The Red Line South reconstruction project is among more than $1 billion in investment Mayor Emanuel has directed to improving the backbone of the CTA rail system. Photo by Daniel Schwen
Six weeks into the Chicago Transit Authority’s (CTA) Red Line
reconstruction project, nearly all of the tracks, ties, third rail and ballast have been removed from the 10 miles of railroad between Cermak-Chinatown and 95th Street, according to officials.
Crews have also begun the rehabilitation of eight of the nine stations that are part of the project, with work including lighting replacement or refurbishment; floor reglazing/repair; painting; cleaning; and new elevators at the Garfield, 63rd and 87th stations. The ninth station, 95th Street Terminal, will be reconstructed in a separate, $240 million project next year.
The Red Line South reconstruction is one of the city’s largest current infrastructure projects and one of the largest transit-related projects in the country. The reconstruction will generate around 1,500 jobs, including 1,000 construction jobs and more than 400 part-time, permanent bus operators. Many of those jobs are being filled by Chicagoans.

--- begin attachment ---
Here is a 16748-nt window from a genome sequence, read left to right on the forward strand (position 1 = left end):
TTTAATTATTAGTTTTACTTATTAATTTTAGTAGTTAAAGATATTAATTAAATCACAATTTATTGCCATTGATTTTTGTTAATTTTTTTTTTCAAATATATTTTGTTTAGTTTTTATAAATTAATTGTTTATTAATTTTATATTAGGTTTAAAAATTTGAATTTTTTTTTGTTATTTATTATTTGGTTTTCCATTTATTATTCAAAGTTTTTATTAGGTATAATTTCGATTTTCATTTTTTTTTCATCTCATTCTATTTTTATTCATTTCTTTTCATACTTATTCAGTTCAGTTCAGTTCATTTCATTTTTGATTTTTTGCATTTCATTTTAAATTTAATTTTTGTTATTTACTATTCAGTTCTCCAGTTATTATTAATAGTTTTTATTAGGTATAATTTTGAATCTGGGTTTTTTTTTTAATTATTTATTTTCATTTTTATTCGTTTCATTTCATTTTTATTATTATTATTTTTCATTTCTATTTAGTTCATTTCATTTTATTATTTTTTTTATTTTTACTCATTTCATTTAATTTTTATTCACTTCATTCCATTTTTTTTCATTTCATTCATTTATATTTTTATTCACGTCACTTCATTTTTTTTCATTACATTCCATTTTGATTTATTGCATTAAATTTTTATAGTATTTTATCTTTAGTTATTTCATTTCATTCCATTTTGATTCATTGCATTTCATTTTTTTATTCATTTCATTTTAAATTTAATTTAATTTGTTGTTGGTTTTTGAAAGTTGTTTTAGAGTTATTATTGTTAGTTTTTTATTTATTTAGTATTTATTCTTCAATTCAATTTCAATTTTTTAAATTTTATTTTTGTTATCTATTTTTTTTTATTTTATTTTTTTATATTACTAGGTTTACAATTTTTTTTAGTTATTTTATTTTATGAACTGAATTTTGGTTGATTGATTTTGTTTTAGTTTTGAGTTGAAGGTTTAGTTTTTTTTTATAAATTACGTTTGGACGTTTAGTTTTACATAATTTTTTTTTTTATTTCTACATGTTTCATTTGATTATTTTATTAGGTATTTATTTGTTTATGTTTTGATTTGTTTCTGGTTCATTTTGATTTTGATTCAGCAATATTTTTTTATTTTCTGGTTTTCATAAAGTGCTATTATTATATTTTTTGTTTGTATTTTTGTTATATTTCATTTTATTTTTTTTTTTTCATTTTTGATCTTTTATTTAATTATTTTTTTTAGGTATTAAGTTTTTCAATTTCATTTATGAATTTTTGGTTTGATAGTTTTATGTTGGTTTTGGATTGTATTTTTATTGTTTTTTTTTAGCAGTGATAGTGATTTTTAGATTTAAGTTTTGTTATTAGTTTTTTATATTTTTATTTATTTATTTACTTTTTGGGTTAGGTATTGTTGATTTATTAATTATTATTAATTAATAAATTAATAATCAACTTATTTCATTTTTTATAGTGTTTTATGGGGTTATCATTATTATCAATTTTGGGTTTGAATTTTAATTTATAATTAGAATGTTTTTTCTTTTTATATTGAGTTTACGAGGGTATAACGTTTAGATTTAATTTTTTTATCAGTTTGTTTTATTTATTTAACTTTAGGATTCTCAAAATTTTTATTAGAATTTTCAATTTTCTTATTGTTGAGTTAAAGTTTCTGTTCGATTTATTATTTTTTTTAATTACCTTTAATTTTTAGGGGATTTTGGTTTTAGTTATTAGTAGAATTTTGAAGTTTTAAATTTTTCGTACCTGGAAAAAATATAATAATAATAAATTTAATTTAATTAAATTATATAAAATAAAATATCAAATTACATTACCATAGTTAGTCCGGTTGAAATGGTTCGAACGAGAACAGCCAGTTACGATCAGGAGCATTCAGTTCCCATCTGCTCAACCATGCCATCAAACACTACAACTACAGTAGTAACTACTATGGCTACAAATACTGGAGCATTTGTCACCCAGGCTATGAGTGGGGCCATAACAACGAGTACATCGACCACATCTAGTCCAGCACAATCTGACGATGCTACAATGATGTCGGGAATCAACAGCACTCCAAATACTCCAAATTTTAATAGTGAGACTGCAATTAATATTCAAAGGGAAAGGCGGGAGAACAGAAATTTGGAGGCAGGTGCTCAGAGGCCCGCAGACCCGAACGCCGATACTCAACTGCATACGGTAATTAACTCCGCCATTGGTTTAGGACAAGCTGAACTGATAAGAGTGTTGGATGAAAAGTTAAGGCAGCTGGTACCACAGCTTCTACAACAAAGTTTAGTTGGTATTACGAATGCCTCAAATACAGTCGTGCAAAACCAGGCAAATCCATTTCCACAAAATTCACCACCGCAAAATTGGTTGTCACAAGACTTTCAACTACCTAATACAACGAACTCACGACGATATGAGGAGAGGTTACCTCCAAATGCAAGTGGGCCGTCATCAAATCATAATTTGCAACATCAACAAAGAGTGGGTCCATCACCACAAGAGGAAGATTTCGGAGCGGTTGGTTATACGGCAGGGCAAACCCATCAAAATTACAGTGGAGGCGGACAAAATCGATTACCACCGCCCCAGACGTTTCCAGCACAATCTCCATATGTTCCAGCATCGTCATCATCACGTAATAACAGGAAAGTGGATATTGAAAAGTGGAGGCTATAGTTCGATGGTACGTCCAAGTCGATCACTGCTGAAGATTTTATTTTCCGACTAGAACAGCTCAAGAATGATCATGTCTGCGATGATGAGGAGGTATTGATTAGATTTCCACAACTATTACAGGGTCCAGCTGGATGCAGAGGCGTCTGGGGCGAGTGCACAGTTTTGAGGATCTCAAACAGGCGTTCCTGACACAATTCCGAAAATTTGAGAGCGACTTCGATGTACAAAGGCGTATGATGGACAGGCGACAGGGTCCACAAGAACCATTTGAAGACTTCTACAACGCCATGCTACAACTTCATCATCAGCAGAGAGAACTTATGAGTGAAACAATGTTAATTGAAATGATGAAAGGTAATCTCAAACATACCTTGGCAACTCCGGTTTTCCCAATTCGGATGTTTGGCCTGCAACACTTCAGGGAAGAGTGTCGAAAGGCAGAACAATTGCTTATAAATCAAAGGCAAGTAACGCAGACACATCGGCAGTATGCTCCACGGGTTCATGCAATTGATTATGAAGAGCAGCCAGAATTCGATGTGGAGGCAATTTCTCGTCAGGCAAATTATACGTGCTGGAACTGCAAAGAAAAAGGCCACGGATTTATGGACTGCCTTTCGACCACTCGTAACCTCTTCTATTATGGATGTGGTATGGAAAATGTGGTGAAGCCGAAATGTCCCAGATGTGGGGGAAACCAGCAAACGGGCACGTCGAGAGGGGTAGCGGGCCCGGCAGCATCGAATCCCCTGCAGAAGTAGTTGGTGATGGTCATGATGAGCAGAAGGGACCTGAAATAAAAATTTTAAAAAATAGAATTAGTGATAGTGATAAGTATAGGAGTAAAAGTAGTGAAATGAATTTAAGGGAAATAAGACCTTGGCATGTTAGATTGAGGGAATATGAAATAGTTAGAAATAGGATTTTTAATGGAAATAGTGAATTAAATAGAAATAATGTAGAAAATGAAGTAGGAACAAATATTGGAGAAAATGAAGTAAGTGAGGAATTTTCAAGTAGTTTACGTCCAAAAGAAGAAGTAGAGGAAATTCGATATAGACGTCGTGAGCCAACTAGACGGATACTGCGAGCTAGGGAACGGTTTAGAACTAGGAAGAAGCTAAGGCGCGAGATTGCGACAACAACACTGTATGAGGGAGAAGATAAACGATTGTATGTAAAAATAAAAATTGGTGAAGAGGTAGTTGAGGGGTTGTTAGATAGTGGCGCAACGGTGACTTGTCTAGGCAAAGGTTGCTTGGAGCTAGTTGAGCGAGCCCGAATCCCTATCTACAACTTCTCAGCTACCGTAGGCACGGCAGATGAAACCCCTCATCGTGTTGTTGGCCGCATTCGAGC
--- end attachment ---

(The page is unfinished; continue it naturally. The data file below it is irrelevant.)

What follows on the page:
Additionally, both of the project’s prime contractors — Kiewit Construction (track work) and F.H. Paschen, S.N.Nielsen (station work) — have either met or exceeded the CTA’s goal for Disadvantaged Business Enterprise (DBE) participation, by hiring a total of 39 DBE subcontractors for a total of $82.5 million. Approximately $54 million of that will go to African-American owned firms.
The Red Line South reconstruction project is among more than $1 billion in investment Mayor Emanuel has directed to improving the Red Line, the backbone of the CTA rail system, providing more than one-third of rail ridership.
Upcoming Red Line projects include the complete reconstruction of the Wilson station ($203M), complete reconstruction of the 95th Street terminal ($240M), and an overhaul of the Clark/Division subway station ($41M).